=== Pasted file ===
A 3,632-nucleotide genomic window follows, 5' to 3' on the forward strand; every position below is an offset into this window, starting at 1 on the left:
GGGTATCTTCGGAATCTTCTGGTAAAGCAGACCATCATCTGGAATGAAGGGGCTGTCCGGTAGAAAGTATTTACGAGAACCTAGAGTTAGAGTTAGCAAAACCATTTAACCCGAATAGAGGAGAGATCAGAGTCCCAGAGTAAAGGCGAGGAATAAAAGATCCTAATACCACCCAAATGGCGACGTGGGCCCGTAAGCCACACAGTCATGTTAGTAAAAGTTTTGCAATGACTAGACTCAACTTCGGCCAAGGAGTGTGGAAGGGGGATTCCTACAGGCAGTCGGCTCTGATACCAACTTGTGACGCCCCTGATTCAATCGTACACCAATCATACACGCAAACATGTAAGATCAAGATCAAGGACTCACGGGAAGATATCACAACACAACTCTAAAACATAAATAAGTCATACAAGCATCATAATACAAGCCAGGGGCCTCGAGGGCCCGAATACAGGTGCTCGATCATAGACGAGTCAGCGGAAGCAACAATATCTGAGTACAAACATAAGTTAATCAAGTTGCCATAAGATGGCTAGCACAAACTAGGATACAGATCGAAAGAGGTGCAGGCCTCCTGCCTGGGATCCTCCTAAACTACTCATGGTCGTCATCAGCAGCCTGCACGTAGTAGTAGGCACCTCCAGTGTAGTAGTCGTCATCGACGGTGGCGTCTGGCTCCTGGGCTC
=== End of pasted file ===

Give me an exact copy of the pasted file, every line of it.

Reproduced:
A 3,632-nucleotide genomic window follows, 5' to 3' on the forward strand; every position below is an offset into this window, starting at 1 on the left:
GGGTATCTTCGGAATCTTCTGGTAAAGCAGACCATCATCTGGAATGAAGGGGCTGTCCGGTAGAAAGTATTTACGAGAACCTAGAGTTAGAGTTAGCAAAACCATTTAACCCGAATAGAGGAGAGATCAGAGTCCCAGAGTAAAGGCGAGGAATAAAAGATCCTAATACCACCCAAATGGCGACGTGGGCCCGTAAGCCACACAGTCATGTTAGTAAAAGTTTTGCAATGACTAGACTCAACTTCGGCCAAGGAGTGTGGAAGGGGGATTCCTACAGGCAGTCGGCTCTGATACCAACTTGTGACGCCCCTGATTCAATCGTACACCAATCATACACGCAAACATGTAAGATCAAGATCAAGGACTCACGGGAAGATATCACAACACAACTCTAAAACATAAATAAGTCATACAAGCATCATAATACAAGCCAGGGGCCTCGAGGGCCCGAATACAGGTGCTCGATCATAGACGAGTCAGCGGAAGCAACAATATCTGAGTACAAACATAAGTTAATCAAGTTGCCATAAGATGGCTAGCACAAACTAGGATACAGATCGAAAGAGGTGCAGGCCTCCTGCCTGGGATCCTCCTAAACTACTCATGGTCGTCATCAGCAGCCTGCACGTAGTAGTAGGCACCTCCAGTGTAGTAGTCGTCATCGACGGTGGCGTCTGGCTCCTGGGCTC